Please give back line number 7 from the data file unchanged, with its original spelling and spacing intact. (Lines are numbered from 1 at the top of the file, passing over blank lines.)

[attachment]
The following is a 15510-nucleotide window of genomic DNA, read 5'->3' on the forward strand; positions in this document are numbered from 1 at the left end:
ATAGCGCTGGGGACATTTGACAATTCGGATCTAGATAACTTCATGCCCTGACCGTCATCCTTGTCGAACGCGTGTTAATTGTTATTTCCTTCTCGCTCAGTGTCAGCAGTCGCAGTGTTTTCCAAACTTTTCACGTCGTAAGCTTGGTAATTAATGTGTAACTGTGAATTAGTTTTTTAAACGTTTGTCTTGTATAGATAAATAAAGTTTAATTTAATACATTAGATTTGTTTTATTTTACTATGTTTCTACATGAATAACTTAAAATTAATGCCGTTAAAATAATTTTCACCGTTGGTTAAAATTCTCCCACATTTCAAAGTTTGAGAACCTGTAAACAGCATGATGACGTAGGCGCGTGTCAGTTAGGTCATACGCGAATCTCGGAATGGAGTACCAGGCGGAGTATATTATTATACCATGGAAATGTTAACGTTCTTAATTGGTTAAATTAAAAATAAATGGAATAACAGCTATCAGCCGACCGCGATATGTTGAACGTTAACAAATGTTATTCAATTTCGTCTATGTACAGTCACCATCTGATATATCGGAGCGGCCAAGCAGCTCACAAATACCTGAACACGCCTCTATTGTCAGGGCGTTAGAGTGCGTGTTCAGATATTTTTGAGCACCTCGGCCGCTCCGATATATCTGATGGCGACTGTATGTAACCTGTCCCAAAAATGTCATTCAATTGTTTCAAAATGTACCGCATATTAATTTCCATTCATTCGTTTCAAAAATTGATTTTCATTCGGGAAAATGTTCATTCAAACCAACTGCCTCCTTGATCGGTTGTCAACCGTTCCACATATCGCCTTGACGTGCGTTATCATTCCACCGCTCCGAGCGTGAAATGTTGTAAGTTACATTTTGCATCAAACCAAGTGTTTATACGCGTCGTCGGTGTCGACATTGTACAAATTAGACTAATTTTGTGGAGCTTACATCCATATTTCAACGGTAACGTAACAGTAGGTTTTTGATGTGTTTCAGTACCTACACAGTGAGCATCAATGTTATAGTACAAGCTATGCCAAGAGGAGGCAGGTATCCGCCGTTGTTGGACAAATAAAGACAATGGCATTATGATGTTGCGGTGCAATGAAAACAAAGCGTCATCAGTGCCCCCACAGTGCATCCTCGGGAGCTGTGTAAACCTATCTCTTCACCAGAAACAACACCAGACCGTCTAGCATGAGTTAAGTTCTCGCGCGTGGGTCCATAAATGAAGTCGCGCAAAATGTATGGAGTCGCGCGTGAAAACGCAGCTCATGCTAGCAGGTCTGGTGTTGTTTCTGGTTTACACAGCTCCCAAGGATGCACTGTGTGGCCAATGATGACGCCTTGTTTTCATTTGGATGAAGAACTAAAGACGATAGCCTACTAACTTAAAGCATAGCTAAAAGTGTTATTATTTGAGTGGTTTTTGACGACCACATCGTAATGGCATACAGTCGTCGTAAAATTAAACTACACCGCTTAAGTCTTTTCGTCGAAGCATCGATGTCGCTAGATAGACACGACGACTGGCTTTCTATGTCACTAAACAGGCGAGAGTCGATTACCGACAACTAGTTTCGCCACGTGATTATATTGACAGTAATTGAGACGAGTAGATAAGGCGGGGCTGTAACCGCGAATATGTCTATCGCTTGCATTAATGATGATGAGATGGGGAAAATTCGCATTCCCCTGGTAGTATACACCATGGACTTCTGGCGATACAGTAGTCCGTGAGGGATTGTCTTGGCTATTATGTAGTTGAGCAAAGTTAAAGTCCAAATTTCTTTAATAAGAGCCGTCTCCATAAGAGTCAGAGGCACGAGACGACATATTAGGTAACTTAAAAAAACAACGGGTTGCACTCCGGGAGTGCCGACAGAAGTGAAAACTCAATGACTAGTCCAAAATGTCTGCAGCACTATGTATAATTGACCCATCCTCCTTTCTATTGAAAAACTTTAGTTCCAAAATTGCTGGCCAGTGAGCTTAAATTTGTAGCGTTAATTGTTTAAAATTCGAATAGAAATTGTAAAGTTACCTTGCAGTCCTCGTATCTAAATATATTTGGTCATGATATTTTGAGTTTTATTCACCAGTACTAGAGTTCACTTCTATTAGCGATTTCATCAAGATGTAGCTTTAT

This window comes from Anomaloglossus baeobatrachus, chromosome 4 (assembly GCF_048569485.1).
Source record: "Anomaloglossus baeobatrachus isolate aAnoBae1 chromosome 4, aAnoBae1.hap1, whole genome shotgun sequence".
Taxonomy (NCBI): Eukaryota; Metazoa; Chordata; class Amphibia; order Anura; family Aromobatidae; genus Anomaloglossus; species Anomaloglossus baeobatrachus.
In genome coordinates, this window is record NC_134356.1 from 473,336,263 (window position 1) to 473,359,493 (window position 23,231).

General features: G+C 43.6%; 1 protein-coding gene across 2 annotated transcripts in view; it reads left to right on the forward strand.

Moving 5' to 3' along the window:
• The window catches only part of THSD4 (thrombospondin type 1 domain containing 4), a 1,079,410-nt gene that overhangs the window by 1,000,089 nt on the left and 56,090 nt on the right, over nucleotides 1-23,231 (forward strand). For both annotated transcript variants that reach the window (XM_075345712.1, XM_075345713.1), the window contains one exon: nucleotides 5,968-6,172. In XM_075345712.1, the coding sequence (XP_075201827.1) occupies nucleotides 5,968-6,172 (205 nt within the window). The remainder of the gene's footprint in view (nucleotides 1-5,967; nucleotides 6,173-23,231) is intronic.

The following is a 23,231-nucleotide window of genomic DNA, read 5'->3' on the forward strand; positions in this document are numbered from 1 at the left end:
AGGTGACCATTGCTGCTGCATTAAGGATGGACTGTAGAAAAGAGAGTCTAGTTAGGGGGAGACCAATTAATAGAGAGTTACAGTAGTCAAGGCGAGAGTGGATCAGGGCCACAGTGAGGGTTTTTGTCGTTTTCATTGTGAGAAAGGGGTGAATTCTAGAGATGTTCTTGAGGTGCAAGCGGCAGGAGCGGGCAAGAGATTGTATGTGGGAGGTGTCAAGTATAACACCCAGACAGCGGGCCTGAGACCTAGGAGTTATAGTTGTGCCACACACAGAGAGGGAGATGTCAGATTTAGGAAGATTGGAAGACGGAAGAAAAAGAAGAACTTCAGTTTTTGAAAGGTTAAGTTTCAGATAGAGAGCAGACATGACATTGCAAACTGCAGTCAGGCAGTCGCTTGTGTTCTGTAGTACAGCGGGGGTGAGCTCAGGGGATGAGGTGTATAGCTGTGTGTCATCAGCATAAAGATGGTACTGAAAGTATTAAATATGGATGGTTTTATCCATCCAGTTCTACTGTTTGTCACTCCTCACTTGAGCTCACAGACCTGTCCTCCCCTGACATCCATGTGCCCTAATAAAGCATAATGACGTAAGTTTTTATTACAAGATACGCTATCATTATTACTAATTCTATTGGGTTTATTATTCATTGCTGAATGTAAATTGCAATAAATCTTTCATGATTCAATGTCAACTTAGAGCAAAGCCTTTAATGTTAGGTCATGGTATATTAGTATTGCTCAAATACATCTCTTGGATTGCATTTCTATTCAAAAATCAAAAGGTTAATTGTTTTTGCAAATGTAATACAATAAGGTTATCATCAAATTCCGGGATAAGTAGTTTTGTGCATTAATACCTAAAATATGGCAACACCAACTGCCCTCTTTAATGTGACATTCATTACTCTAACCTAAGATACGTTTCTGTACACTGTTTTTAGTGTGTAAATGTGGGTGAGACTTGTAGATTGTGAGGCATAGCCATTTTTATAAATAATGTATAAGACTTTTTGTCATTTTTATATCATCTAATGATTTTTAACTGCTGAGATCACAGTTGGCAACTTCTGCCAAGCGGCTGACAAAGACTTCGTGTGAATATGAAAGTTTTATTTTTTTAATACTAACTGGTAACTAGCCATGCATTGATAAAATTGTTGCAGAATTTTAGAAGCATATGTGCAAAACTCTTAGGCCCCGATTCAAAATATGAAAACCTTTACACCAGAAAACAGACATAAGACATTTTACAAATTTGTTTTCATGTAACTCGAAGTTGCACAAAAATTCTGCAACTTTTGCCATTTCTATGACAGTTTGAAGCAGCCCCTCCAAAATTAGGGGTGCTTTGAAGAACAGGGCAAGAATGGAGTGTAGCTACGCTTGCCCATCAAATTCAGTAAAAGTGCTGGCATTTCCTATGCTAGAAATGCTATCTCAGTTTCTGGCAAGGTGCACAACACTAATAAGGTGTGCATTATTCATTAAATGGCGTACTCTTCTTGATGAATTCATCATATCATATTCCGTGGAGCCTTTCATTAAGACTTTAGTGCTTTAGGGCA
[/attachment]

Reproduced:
General features: G+C 43.6%; 1 protein-coding gene across 2 annotated transcripts in view; it reads left to right on the forward strand.